- Karnataka State has a recorded forest area of 43,356.45 Sq. Km which is 22.60% of the total geographical area of the State.
- The land actually covered by forest is 33,238.47 Sq. Km which constitutes 17.33% of the total geographical area.
Dense Forest (40% and above crown density) is 28,144 Sq. Km; Open Forest (10% to 40%) and Scrub Forest (less than 10% density) is 15,212 Sq. Km; and Mangrove forest is 3 Sq.Kms and rest of the forest land is not covered by forest.
- Home of world-famous sandal and rosewood trees.
Tiger Elephant Panther Bear Wild bear Deer Bison Sambar Fox
395 6185 817 2324 15760 25850 8484 4998 957
*Source: Wildlife census of 1997-98
WHAT IS EXPECTED FROM THE FOREST DEPARTMENT IN PROMOTING ECOTOURISIM
- Affordable accommodation , cleanliness and hygiene
- Well qualified guides with Masters qualification in wildlife management
- Friendly staff and raised platform vehicles with adequate safety measures to view wildlife.
- Raised towers near water holes to spot wildlife
- Nature camps, especially tailored for school kids and those attending college.
- Involvement of Lecturers, Professors and model citizens in anti poaching camps organized by the forest Department.
- We have suggested a list of recommendations, and would be happy if readers could modify, suggest or bring forth a new level of thinking in terms of policy initiatives.
Officials at the helm of affairs should understand that protection of forests and its wealth in terms of flora and fauna cannot be achieved without the active participation of responsible law abiding citizens.
We should redouble our efforts in protecting wild life from the threats of illegal wildlife trade and loss of habitat. We must admit to the fact that due to deficiencies in planning and inadequate allocation of funds; wildlife population is declining. In many of the game sanctuaries and reserves, protection measures are weak due to the absence of measures to combat poaching, archaic communication net work, inadequate arms and ammunitions & poor intelligence network.
The very slow disposal of cases related to wildlife crimes sends a wrong signal to the rich and powerful.
Another very important reason contributing towards dwindling wild life is tree logging, creation of dams inside pristine forests, special economic zones, river diversion etc where wild life gets displaced and there is no contiguous corridor for migration.
Many tribal’s still live inside sanctuaries. We need to find a way to satisfy their legitimate livelihood needs. But it is equally vital to ensure that such livelihood needs do not come at the cost of the wild animals.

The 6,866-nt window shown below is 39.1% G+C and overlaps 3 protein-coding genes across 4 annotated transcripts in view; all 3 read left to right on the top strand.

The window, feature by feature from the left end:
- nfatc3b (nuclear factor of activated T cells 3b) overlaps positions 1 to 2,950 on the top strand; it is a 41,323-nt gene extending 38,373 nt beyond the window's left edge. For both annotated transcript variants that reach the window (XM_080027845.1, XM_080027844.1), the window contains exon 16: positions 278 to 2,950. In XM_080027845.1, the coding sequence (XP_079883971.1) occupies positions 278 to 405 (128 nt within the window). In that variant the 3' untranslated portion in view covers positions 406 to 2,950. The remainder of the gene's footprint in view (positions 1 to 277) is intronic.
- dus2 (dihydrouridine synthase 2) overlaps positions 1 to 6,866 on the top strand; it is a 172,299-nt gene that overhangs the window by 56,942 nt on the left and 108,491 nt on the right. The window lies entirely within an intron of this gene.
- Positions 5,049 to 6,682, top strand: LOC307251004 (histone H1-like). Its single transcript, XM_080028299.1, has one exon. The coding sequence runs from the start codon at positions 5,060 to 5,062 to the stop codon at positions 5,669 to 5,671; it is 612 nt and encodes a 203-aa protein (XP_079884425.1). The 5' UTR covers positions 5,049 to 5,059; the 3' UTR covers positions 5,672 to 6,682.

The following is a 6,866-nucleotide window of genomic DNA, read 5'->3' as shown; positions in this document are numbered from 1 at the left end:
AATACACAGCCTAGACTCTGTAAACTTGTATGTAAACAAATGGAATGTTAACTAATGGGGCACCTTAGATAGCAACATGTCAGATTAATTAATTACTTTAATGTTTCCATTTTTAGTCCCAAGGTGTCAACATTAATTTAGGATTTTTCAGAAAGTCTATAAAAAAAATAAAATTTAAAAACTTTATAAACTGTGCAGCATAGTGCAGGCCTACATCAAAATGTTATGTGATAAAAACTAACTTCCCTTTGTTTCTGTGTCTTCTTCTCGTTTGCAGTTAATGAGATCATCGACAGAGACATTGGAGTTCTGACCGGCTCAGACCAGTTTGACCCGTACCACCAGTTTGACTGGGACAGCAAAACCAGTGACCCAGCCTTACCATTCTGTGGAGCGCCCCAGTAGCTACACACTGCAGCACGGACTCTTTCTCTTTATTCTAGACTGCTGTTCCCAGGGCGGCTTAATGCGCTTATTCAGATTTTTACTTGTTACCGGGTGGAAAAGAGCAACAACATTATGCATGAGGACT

Educating the rural youth in particular, especially children; can play an important role in reducing animal human conflict.
On a global scale, nearly 525 million hectares of land worldwide has been designated as Nature parks, Wildlife refuges and National reserves. The danger from our point of view is that the management of these game sanctuaries and biosphere reserves is based on political outlook rather than ecological considerations. It is high time that conservationists change their strategy in protecting wildlife. The natural biogeographical zones of an entire ecosystem, with its associated land, water, air and wildlife resources must be managed as a unit if we are to preserve the integrity of these ecologically sensitive hotspots.
Let’s recall the words of wisdom of the Red Indian Chief Seattle” What is man without the beasts? If the beasts were gone, men would die from a great loneliness of spirit. For whatever happens to the beasts, soon happens to man. All things are connected “.
We also need to realize that wildlife cannot be safeguarded without mankind’s determined sacrifice to protect them for fear of living in a world of darkness.
Archives - Dr Anand & Geeta Pereira :
- Coffee Forests - a Gateway to Wild Life
- Bird Paradise of Western Ghats
- Amazing Slender Loris..
- Coffee - The Amazing Elixir for Young and Old
- Butterflies - The Flying Jewels of the Western Ghats
- The Fascinating World of Mushrooms
- Rare Aquatic Bird Species of Western Ghats
- Human - Elephant Conflict